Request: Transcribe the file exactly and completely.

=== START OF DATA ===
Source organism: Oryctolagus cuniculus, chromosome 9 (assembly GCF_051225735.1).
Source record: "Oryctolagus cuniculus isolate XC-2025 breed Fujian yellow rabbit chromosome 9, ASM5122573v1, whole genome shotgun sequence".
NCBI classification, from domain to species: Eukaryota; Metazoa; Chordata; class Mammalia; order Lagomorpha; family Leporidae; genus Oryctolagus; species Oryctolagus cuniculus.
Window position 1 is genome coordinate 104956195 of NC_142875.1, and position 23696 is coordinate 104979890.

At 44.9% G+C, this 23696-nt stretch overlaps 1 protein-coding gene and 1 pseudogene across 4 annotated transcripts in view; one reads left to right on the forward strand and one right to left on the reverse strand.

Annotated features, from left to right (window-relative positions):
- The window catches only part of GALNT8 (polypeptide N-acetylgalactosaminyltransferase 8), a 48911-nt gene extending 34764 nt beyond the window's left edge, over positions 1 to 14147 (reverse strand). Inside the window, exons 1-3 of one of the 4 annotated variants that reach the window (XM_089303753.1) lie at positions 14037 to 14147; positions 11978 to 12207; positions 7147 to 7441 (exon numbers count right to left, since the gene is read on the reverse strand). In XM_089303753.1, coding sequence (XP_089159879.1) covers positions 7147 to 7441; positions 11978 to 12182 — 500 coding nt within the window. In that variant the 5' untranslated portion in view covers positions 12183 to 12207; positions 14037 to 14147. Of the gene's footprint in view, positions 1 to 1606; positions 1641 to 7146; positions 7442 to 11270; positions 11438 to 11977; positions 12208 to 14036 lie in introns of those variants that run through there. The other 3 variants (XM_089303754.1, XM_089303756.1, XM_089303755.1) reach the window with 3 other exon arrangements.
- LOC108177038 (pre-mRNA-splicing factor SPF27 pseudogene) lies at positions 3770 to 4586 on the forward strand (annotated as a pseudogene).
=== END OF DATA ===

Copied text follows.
Source organism: Oryctolagus cuniculus, chromosome 9 (assembly GCF_051225735.1).
Source record: "Oryctolagus cuniculus isolate XC-2025 breed Fujian yellow rabbit chromosome 9, ASM5122573v1, whole genome shotgun sequence".
NCBI classification, from domain to species: Eukaryota; Metazoa; Chordata; class Mammalia; order Lagomorpha; family Leporidae; genus Oryctolagus; species Oryctolagus cuniculus.
Window position 1 is genome coordinate 104956195 of NC_142875.1, and position 23696 is coordinate 104979890.

At 44.9% G+C, this 23696-nt stretch overlaps 1 protein-coding gene and 1 pseudogene across 4 annotated transcripts in view; one reads left to right on the forward strand and one right to left on the reverse strand.

Annotated features, from left to right (window-relative positions):
- The window catches only part of GALNT8 (polypeptide N-acetylgalactosaminyltransferase 8), a 48911-nt gene extending 34764 nt beyond the window's left edge, over positions 1 to 14147 (reverse strand). Inside the window, exons 1-3 of one of the 4 annotated variants that reach the window (XM_089303753.1) lie at positions 14037 to 14147; positions 11978 to 12207; positions 7147 to 7441 (exon numbers count right to left, since the gene is read on the reverse strand). In XM_089303753.1, coding sequence (XP_089159879.1) covers positions 7147 to 7441; positions 11978 to 12182 — 500 coding nt within the window. In that variant the 5' untranslated portion in view covers positions 12183 to 12207; positions 14037 to 14147. Of the gene's footprint in view, positions 1 to 1606; positions 1641 to 7146; positions 7442 to 11270; positions 11438 to 11977; positions 12208 to 14036 lie in introns of those variants that run through there. The other 3 variants (XM_089303754.1, XM_089303756.1, XM_089303755.1) reach the window with 3 other exon arrangements.
- LOC108177038 (pre-mRNA-splicing factor SPF27 pseudogene) lies at positions 3770 to 4586 on the forward strand (annotated as a pseudogene).